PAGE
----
Research Program Overview
Formation of the face involves the coordinated growth and fusion of multiple embryonic tissue masses. This process requires an exquisite level of coordination of gene activities and interaction, and is likely influenced by maternal nutrition and other in utero conditions. The Cox Lab’s research aims to understand the role of genes and the impact of non-genetic factors, such as diet (for example, vitamin A and alcohol), in influencing the susceptibility to common facial conditions. Understanding individual genetic and nutritional/environmental contributions to normal facial shape is imperative if we are to more accurately predict the impact of specific deficiencies on an individual’s risk of being born with a craniofacial anomaly. The three common conditions that are currently under study in the lab are cleft lip and palate, midfacial hypoplasia and craniofacial microsomia.
Our team uses both in vitro and in vivo (mouse and chick) systems as models of human development because of the remarkable conservation of gene function and similarity in embryologic processes that form the face. Our investigations extend from biochemical and cellular characterization of how defective genes impact molecular events within cells to studies of how these cellular changes alter embryonic facial growth and the morphological changes that must occur to form a fully functional face. In addition, Dr. Timothy C. Cox is a member of an international consortium that is identifying new genes causing cleft lip and palate through the application of state-of-the-art genome level sequencing of families in which the condition presents in numerous individuals across multiple generations. These varied approaches have yielded novel insight into the causes of cleft lip and palate, and suggest that a common molecular pathway may underlie a large proportion of cleft cases.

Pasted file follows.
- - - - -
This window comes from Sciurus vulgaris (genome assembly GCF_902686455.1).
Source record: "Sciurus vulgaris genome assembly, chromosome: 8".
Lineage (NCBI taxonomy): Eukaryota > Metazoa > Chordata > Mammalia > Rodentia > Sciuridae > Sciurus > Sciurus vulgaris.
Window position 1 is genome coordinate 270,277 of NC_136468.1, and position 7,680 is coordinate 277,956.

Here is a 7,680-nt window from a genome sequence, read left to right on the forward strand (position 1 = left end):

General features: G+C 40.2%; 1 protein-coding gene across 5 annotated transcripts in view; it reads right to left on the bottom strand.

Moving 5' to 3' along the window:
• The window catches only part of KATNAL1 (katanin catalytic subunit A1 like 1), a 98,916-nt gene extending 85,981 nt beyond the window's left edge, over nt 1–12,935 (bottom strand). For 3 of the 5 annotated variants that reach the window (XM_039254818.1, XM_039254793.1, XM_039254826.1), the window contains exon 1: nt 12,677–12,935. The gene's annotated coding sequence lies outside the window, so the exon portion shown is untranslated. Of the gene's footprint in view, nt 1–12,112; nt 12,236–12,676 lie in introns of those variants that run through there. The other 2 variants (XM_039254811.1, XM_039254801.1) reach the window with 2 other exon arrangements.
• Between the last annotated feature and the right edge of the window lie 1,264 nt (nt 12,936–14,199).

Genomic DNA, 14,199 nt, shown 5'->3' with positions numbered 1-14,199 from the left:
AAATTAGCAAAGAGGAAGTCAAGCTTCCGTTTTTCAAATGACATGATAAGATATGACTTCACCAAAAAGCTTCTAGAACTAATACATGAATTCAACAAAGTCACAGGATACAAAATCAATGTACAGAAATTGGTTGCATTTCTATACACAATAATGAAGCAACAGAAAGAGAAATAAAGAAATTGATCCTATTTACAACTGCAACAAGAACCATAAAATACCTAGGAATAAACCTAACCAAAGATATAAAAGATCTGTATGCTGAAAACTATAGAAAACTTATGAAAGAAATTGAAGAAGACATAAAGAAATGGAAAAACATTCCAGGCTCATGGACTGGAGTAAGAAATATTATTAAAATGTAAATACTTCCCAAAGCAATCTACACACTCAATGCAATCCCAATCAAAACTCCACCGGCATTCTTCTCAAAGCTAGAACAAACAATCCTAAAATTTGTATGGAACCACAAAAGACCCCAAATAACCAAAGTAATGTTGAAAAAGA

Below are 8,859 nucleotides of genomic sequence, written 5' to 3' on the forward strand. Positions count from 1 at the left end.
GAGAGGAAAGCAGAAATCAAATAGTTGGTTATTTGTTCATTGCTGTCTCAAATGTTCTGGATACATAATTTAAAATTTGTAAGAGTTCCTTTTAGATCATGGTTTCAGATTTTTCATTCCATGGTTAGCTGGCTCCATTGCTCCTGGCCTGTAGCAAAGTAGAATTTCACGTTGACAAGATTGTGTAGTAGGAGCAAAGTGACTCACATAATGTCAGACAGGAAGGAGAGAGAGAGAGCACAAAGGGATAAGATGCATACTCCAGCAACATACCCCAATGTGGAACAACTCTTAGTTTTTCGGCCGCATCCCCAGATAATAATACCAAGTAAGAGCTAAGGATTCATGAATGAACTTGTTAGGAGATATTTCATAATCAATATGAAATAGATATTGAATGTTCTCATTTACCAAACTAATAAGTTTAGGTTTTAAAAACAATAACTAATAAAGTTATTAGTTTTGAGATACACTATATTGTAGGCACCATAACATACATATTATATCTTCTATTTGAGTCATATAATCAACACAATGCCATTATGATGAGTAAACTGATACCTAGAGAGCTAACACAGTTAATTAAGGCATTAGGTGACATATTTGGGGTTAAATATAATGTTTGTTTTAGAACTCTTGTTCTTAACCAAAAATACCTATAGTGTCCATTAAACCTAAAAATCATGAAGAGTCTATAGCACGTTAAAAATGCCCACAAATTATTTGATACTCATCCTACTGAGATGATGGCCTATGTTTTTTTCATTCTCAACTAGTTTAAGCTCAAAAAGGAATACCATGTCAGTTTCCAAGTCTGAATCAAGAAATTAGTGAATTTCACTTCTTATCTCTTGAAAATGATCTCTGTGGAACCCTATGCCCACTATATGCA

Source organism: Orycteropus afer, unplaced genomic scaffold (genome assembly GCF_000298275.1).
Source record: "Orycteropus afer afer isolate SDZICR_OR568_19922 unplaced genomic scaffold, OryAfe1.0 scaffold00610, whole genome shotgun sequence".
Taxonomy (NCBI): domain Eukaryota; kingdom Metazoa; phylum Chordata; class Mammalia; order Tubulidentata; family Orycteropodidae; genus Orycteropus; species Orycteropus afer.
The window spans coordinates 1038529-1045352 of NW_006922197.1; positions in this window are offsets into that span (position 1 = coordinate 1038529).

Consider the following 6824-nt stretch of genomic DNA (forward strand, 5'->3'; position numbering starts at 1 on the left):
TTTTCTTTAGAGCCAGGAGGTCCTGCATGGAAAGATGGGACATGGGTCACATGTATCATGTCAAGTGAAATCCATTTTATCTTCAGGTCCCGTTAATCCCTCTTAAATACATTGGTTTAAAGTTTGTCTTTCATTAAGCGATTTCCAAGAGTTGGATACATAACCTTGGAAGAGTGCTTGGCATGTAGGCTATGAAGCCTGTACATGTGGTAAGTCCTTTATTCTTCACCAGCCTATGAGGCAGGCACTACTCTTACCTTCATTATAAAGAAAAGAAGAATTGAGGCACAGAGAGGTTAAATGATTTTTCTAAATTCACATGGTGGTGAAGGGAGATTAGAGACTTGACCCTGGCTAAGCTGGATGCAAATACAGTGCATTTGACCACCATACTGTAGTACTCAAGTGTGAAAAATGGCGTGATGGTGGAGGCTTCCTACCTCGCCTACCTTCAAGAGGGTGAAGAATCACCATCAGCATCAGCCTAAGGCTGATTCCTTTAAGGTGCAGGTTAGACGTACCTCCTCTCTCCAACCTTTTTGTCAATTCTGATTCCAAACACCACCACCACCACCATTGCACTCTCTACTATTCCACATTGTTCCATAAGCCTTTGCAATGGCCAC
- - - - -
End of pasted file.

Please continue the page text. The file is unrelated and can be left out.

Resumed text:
Among the lab’s major research strengths are our capacity to transiently manipulate gene function within the facial epithelia of developing chick embryos and our unique capacity for high-resolution 3-D imaging and quantification of facial, bone and tooth shape both in early embryos through to postnatal ages. The latter work is facilitated by the lab’s unique access to complementary high-resolution X-ray and light-based tomographic scanners, and made possible by contributions from computer scientists that work hand-in-hand with biologists. The resultant specialized software that has been developed in the lab enables us to assess even the impact of individual gene mutations and non-genetic factors (such as dietary vitamins) on development of the face and ultimately an individual’s susceptibility to specific facial birth defects. This approach to understanding facial disorders is unique in the field.
Understanding the contribution of individual genes as well as non-genetic factors such as nutrition or environmental stressors is essential if significant improvements in the treatment of affected children are to be realized. However, an arguably greater or more tangible benefit of understanding the interaction between our genes and these non-genetic factors would be the ability to recommend maternal dietary interventions to either those at risk or as a general approach to minimize the incidence and/or severity of the various craniofacial conditions.
Research Projects in the Cox Lab
- Understanding the cellular and developmental function of genes that coordinate the development of the lip and palate
- Identification of new genes and molecular pathways causing cleft lip and palate in families using genome and exome sequencing technologies (as part of an international cleft consortium).
- Quantifying the impact of genetic mutation and dietary factors on embryonic and postnatal facial development and susceptibility to cleft lip and palate.
- Understanding the developmental mechanisms leading to midface hypoplasia.
- Dissecting the genetic pathways and developmental mechanisms involved in two new mouse models of craniofacial microsomia.
For more information about the scanners and our imaging work, visit the Small Animal Tomographic Analysis (SANTA) facility.